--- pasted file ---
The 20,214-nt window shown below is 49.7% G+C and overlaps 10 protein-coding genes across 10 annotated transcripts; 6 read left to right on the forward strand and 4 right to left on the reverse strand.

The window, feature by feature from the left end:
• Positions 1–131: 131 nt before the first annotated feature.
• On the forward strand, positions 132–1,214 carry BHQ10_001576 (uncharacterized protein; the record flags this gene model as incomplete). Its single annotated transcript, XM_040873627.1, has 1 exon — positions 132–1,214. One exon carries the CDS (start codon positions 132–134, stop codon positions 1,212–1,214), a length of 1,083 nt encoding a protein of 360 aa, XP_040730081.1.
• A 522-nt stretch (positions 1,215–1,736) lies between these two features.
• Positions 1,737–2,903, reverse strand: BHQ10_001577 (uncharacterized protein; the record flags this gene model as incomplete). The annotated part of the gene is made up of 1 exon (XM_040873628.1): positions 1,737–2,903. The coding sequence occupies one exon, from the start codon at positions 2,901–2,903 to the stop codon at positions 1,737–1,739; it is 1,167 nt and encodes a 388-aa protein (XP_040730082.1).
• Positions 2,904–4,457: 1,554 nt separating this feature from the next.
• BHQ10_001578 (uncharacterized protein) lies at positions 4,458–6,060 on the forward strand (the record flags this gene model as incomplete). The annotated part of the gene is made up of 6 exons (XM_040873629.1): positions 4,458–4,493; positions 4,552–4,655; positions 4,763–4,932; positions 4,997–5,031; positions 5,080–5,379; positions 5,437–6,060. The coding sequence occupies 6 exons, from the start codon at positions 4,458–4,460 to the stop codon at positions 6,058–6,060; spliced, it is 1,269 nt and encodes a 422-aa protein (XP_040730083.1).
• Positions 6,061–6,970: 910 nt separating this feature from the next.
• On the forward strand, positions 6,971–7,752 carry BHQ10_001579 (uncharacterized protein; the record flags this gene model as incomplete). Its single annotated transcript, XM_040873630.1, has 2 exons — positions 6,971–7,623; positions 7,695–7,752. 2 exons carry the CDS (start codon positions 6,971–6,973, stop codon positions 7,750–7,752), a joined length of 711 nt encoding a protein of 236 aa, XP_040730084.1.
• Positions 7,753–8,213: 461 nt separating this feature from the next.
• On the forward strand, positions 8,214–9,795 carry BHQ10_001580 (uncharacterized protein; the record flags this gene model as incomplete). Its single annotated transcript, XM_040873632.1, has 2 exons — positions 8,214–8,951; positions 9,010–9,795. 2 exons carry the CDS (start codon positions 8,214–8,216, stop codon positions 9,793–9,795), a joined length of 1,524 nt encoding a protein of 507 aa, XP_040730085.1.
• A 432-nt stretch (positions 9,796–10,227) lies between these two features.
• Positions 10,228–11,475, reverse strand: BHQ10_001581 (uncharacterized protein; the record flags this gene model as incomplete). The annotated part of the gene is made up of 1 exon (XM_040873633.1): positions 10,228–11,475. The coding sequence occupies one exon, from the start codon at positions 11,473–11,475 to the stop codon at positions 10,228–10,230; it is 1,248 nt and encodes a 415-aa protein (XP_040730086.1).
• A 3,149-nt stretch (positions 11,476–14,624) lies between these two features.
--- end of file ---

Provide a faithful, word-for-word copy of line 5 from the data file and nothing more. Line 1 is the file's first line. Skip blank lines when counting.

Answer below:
• A 522-nt stretch (positions 1,215–1,736) lies between these two features.